Robert Atkinson (businessman)

Sir Robert Atkinson, DSC & Two Bars (7 March 1916 – 25 January 2015) was a British businessman and decorated Royal Navy officer. He served in the Royal Navy during World War II and was awarded the Distinguished Service Cross three times. Later, he was a businessman involved in shipbuilding and served as Chairman of British Shipbuilders from 1980 to 1984.[1]


Robert Atkinson

Sir Robert Atkinson.png
Robert Atkinson being interviewed for the BBC/A&E television series Decisive Weapons (1997)
Chairman of British Shipbuilders
In office
1980–1984
Preceded bySir Anthony Griffin
Succeeded bySir Graham Day
Personal details
Born(1916-03-07)7 March 1916
Died25 January 2015(2015-01-25) (aged 98)
CitizenshipUnited Kingdom
NationalityBritish
Spouse(s)
Joyce Forster (m. 1941⁠–⁠1973)

Margaret Hazel Walker (m. 1977⁠–⁠2015)
Alma materUniversity of London
Civilian awardsKnight Bachelor (1983)
Military service
AllegianceUnited Kingdom
Branch/serviceRoyal Navy
Years of service1939?–1946
Military awardsDistinguished Service Cross (3)

Early lifeEdit

Atkinson was born on 7 March 1916 in Tynemouth, England.[1][2] He was one of three sons born to Nicholas Ridley Atkinson, a civil engineer with the Tynemouth Improvement Commission, and his wife Margaret.[3][4] He was educated at a grammar school,[1] and then studied engineering at the University of London.[2]

His older brother was The Reverend Canon Professor James Atkinson, who was a Church of England priest and academic specialising in Martin Luther and the Protestant Reformation.[3] His other brother died in March 1943 with the sinking of a merchant ship on which he was serving. It had been torpedoed and Robert was close enough to his brother's vessel to hear its distress signal over his ship's radio but not close enough to reach it before it sank.[1]

Military careerEdit

Following the completion of his university degree, Atkinson joined the Royal Naval Reserve.[2] He was promoted from acting sub-lieutenant to sub lieutenant on 13 August 1939.[5] His first command was a requisitioned private yacht, HMS Lorna, which he sailed from the United Kingdom to Gibraltar. From there, he was to conduct irregular operations in the Mediterranean Sea. One such operation was the seizure of an Italian tanker carrying aviation fuel, which he then sailed back to the UK. He later described the act, committed against a country that had yet to enter World War II, as 'pure act of piracy'.[1] On 23 September 1940, he was promoted to lieutenant and granted seniority in that rank from 1 May 1940.[6]

He was awarded his first Distinguished Service Cross in 1941. He was the second-in-command of HMS Rhododendron, a Flower-class corvette, and was involved in the dangerous duty of convoy escort.[1] He took command of HMS Pink in 1942 and escorted three crucial convoys, including ONS 5 in spring 1943. He was awarded his second DSC for his actions during this mission, which included a possible sinking of a U-boat.[7] He received his third in 1945 for sinking German submarine U-878 in HMS Tintagel Castle.[7]

Atkinson was demobbed in 1946.[1]

Business careerEdit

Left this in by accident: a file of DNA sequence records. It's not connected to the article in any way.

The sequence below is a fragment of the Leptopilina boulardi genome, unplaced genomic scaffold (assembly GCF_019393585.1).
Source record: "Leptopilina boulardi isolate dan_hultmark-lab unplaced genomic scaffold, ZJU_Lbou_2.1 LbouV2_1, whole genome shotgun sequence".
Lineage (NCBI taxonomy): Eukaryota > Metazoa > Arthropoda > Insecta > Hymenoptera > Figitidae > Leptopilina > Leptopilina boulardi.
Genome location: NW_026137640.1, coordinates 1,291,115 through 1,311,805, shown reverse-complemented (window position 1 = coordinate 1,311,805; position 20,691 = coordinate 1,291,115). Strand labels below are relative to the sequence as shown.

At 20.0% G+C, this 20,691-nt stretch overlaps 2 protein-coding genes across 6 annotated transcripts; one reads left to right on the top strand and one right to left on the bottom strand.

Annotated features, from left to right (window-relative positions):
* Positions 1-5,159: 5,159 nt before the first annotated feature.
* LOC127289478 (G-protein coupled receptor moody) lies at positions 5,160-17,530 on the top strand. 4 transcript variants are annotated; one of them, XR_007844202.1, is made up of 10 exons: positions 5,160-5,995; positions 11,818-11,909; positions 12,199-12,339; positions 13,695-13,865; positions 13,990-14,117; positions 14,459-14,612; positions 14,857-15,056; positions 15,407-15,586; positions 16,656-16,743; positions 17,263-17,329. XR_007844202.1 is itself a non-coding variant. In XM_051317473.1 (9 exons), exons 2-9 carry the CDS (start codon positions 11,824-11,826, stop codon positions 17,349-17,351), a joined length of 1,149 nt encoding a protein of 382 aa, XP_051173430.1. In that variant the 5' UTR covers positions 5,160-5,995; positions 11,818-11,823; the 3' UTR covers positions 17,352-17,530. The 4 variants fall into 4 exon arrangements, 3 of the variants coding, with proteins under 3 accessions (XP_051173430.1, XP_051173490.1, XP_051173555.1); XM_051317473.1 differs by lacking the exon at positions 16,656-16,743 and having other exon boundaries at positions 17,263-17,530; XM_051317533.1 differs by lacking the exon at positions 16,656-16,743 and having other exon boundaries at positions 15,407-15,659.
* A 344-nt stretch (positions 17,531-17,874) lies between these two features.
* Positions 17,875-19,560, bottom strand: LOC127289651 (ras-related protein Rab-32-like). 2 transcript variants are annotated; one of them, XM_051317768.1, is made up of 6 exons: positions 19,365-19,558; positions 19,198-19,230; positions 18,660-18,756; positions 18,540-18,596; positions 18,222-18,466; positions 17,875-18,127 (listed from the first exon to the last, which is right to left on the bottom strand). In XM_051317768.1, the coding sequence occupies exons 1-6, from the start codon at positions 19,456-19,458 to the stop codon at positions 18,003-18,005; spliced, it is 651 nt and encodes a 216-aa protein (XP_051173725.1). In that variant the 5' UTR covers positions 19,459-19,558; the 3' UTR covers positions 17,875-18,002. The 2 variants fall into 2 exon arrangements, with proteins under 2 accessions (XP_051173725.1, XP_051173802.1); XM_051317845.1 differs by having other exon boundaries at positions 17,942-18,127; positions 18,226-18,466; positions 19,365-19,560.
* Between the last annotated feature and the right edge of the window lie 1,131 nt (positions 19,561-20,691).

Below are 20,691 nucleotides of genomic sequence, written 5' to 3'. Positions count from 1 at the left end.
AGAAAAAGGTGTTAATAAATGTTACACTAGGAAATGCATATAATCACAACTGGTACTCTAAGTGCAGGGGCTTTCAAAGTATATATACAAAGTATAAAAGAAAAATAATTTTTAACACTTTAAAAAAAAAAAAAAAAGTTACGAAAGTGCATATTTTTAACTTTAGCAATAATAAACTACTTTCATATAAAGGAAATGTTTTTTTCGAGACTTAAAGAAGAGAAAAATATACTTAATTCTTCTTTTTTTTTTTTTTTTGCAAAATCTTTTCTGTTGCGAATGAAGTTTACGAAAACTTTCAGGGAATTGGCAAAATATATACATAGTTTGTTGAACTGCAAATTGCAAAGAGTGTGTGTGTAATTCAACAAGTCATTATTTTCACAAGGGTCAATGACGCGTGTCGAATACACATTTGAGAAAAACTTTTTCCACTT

Following the war, he studied engineering at London University and McGill University, Montreal.[7] Returning to the UK, he entered business and held managerial positions at William Doxford, Tube Investments, Unicorn Industries and Aurora Steel. In 1980, he was appointed Chairman of British Shipbuilders. He retired from that position in 1984.[8]

Personal lifeEdit

In 1941, Atkinson married Joyce Forster. Together they had two children; one son and one daughter. His first wife died in 1973. In 1977, he married Margaret Hazel Walker. They did not have any children.[8]

Atkinson died on 25 January 2015, at the age of 98. He was survived by his daughter and his second wife.[8]

HonoursEdit

On 4 March 1941, Atkinson was awarded the Distinguished Service Cross (DSC) 'for courage and skill in a successful action against an enemy submarine in heavy seas'.[9] On 19 October 1943, he was awarded a bar to his Distinguished Service Cross (IE awarded the DSC for a second time) "For gallantry and devotion to duty in determined and successful attacks on U-boats while serving in H.M. Ships Duncan, Pink, Sunflower, Vidette, Tay, Loosestrife, Alisma, Spey, Pelican, Jed, Snowflake and Lagan on Convoy Escort duty".[10] He was made a Knight Bachelor in 1983, and therefore granted the title sir.[7]

ReferencesEdit

  1. ^ a b c d e f g "Sir Robert Atkinson". The Times. 29 January 2015. Retrieved 30 January 2015.
  2. ^ a b c "Sir Robert Atkinson, businessman - obituary". The Daily Telegraph. 2 February 2015. Retrieved 3 February 2015.
  3. ^ a b Townley, Peter (19 August 2011). "Rev Canon Prof James Atkinson: Priest and theologian acclaimed as an authority on Luther and the Reformation". The Independent. Retrieved 30 January 2015.
  4. ^ "Professor Canon James Atkinson". The Times. 19 August 2011. Retrieved 30 January 2015.
  5. ^ "No. 34696". The London Gazette. 29 September 1939. p. 6571.
  6. ^ "No. 34958". The London Gazette. 1 October 1940. p. 5786.
  7. ^ a b c d Adeny, Martin. "Sir Robert Atkinson obituary". The Guardian. Retrieved 11 February 2016.
  8. ^ a b c "ATKINSON, Sir Robert". Who Was Who. Oxford University Press. April 2016. Retrieved 13 November 2016.
  9. ^ "No. 35092". The London Gazette (Supplement). 28 February 1941. p. 1290.
  10. ^ "No. 36214". The London Gazette (Supplement). 15 October 1943. p. 4613.